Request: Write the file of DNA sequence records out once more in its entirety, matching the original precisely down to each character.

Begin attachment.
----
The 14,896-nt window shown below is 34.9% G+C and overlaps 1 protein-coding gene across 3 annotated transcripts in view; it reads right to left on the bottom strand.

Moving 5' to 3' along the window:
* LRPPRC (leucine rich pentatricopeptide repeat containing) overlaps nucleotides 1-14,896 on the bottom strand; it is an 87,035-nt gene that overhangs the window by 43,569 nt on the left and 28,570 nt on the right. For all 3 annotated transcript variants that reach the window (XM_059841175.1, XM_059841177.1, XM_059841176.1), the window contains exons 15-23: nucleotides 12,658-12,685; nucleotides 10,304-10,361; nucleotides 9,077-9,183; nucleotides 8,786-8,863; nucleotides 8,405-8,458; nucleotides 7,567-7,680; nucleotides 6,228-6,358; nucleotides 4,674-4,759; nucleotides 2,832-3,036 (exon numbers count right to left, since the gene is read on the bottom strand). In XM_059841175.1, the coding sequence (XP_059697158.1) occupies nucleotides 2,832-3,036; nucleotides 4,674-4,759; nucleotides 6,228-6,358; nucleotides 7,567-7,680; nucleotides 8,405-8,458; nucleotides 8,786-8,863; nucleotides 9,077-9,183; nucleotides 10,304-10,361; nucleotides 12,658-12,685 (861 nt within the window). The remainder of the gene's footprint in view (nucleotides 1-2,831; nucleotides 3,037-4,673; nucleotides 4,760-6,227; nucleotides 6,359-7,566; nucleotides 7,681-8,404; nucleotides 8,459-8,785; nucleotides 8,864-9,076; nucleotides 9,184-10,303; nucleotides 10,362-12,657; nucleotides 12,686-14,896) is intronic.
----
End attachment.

The 14,896-nt window shown below is 34.9% G+C and overlaps 1 protein-coding gene across 3 annotated transcripts in view; it reads right to left on the bottom strand.

Moving 5' to 3' along the window:
* LRPPRC (leucine rich pentatricopeptide repeat containing) overlaps nucleotides 1-14,896 on the bottom strand; it is an 87,035-nt gene that overhangs the window by 43,569 nt on the left and 28,570 nt on the right. For all 3 annotated transcript variants that reach the window (XM_059841175.1, XM_059841177.1, XM_059841176.1), the window contains exons 15-23: nucleotides 12,658-12,685; nucleotides 10,304-10,361; nucleotides 9,077-9,183; nucleotides 8,786-8,863; nucleotides 8,405-8,458; nucleotides 7,567-7,680; nucleotides 6,228-6,358; nucleotides 4,674-4,759; nucleotides 2,832-3,036 (exon numbers count right to left, since the gene is read on the bottom strand). In XM_059841175.1, the coding sequence (XP_059697158.1) occupies nucleotides 2,832-3,036; nucleotides 4,674-4,759; nucleotides 6,228-6,358; nucleotides 7,567-7,680; nucleotides 8,405-8,458; nucleotides 8,786-8,863; nucleotides 9,077-9,183; nucleotides 10,304-10,361; nucleotides 12,658-12,685 (861 nt within the window). The remainder of the gene's footprint in view (nucleotides 1-2,831; nucleotides 3,037-4,673; nucleotides 4,760-6,227; nucleotides 6,359-7,566; nucleotides 7,681-8,404; nucleotides 8,459-8,785; nucleotides 8,864-9,076; nucleotides 9,184-10,303; nucleotides 10,362-12,657; nucleotides 12,686-14,896) is intronic.